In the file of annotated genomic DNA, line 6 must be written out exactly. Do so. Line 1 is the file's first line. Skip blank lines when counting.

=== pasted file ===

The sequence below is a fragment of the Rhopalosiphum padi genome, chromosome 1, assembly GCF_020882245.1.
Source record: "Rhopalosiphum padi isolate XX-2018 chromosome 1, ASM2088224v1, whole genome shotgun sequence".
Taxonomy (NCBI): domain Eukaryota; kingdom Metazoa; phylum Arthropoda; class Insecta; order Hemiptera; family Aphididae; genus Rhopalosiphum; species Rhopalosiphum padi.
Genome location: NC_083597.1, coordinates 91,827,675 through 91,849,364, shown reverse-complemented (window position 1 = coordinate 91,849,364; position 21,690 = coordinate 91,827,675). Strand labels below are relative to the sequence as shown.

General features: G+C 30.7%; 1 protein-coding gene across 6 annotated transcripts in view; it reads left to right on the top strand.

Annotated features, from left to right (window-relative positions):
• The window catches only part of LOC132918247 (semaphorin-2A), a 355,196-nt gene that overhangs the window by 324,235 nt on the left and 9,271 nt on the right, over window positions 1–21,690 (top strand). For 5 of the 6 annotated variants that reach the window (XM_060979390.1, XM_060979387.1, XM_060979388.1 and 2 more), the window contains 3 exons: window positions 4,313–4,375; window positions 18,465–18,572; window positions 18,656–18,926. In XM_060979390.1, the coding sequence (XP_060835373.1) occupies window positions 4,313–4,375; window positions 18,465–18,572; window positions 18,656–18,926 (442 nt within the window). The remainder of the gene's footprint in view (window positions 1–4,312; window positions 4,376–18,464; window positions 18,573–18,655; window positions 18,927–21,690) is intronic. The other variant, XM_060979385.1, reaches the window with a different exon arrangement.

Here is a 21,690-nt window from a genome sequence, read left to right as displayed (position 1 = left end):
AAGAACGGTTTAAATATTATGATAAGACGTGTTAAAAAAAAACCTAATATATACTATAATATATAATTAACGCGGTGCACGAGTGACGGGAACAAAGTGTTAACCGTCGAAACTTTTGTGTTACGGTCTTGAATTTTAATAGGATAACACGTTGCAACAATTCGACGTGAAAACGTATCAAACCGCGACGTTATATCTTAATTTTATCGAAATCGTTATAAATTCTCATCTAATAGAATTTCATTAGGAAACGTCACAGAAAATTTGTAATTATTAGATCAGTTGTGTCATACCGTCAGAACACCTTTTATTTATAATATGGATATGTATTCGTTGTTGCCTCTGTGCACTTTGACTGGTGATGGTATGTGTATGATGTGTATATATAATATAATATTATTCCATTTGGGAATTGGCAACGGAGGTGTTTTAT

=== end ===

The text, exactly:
Annotated features, from left to right (window-relative positions):